Slanderous and libelous statements must be expressed as a factual statement. Therefore, the statement cannot simply be an opinion about a person or entity. For example, if one says, 'The movie star looked disheveled,' this would be an opinion and not a statement and therefore does not constitute slander or libel. However, if the statement was, 'The actress was drunk and looked disheveled,' this would constitute slander or libel if the actress was not drunk. Additionally, libel differs from slander because slander refers solely to spoken words; thus, even though radio or television broadcasts involve spoken words, the fact that the words are made via a transfixed method results in the radio and television broadcasts conveying libel.
Slander is an action based upon torts, or civil wrongs that are grounds for a lawsuit. In addition, the state law applies to slander cases. Typically, in these cases, it is necessary to show that the slander occurred. It is not necessary for the defendant to prove that the statements he made are true; rather, the burden is on the plaintiff to demonstrate that the defamatory statements that were made are false.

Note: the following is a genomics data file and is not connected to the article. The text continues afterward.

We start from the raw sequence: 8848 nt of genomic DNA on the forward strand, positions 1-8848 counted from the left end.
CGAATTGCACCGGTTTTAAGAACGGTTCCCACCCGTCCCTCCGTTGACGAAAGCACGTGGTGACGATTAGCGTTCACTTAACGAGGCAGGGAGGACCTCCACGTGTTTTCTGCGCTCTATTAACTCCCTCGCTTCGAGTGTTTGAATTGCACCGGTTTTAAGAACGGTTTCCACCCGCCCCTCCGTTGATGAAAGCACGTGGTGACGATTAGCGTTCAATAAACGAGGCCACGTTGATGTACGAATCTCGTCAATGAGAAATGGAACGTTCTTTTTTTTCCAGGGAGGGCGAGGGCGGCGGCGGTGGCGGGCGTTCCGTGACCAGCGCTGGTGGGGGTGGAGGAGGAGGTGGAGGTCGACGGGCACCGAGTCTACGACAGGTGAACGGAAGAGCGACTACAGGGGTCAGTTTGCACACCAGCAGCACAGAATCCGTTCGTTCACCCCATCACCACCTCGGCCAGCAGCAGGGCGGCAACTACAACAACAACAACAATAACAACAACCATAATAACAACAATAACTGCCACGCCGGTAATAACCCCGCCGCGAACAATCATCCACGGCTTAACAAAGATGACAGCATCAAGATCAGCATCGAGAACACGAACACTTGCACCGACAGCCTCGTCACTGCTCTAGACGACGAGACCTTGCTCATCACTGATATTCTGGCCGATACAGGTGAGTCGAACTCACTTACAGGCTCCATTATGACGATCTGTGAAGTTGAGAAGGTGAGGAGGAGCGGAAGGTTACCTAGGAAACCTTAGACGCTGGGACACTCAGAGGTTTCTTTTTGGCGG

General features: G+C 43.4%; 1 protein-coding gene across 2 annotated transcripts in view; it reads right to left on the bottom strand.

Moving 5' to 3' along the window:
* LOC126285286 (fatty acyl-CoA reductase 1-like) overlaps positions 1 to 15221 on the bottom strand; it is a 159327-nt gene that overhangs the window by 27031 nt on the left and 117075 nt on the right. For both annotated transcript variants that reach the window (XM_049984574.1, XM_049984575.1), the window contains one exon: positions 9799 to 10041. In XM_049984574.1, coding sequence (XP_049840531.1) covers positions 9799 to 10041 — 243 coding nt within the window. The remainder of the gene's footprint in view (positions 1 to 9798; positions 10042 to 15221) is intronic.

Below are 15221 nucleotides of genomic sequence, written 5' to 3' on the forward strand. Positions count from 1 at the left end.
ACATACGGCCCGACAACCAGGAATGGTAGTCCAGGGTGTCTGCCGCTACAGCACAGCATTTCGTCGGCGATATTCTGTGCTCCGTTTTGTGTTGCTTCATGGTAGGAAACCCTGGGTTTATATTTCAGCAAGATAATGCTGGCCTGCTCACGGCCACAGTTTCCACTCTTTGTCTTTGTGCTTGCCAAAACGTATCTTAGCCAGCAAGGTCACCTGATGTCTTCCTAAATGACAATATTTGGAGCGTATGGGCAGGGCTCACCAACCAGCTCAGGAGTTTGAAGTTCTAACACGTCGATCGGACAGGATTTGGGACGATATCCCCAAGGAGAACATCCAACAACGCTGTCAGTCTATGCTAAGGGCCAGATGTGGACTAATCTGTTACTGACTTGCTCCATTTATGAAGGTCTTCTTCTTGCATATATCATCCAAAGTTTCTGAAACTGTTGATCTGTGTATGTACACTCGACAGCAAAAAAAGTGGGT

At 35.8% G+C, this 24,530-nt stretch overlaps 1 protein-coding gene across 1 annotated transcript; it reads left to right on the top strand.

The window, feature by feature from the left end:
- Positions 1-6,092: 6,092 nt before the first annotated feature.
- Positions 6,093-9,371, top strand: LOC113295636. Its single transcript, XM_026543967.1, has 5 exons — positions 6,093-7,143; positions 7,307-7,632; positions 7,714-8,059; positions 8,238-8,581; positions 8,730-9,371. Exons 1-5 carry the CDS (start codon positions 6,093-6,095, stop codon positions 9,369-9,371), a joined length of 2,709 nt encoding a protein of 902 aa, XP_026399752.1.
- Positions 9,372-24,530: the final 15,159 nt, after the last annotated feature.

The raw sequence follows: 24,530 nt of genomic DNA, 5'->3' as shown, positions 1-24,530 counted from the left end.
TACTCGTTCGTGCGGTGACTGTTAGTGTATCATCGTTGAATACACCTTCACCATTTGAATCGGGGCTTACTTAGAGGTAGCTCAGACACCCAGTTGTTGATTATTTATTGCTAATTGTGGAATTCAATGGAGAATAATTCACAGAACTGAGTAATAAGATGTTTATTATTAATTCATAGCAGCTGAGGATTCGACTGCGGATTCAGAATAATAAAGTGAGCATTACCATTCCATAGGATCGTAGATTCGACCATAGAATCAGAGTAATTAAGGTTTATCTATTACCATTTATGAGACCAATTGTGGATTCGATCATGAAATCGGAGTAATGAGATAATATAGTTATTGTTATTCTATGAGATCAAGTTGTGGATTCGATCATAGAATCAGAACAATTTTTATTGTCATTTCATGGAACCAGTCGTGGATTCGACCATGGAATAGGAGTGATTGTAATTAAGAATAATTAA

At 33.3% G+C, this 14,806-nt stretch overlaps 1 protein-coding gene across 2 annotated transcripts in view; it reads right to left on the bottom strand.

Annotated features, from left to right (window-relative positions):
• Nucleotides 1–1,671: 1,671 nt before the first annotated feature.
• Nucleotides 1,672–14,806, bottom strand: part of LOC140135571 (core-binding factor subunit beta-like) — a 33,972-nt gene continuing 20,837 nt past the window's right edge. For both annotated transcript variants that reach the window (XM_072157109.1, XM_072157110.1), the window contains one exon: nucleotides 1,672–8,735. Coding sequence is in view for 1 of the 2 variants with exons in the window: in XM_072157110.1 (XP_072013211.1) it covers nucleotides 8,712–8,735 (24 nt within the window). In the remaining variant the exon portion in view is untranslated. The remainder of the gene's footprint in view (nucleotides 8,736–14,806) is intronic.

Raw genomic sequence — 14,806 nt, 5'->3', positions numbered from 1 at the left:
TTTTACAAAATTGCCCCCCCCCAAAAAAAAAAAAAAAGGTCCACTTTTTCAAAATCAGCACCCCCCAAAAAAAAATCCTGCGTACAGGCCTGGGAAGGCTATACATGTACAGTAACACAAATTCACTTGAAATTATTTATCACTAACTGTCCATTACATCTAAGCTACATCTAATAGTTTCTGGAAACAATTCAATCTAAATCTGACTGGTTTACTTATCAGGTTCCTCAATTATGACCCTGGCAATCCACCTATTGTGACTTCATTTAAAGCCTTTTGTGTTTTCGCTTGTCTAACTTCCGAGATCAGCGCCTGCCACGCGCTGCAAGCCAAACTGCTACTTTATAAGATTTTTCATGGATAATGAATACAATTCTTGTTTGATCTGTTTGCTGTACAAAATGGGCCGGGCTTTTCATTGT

Similarly, libel is an action based upon torts. Moreover, the specific laws applicable to a tort depend upon the state with jurisdiction over the case. Generally, in order to sue for libel, one must demonstrate that the libelous statement is not only false but also that it caused, or could potentially cause, harm to one's reputation.
Both slander and libel cases must demonstrate that the statement in question caused others to dislike, hate or have contempt for the party against which the statement was made. Furthermore, the law requires proof that the slanderous or libelous statement was actually published; that is, the false statement was communicated to another person. Finally, in order to succeed in a libel lawsuit, one must demonstrate that actual harm occurred to one's reputation or occupation as a result of the slanderous or libelous statement. Additionally, where one can prove that a party either wrote or spoke the libelous statement with malicious intent, one can obtain special damages, which are additional monies designed to punish the publisher of the statement. In a slander case, one cannot obtain special damages.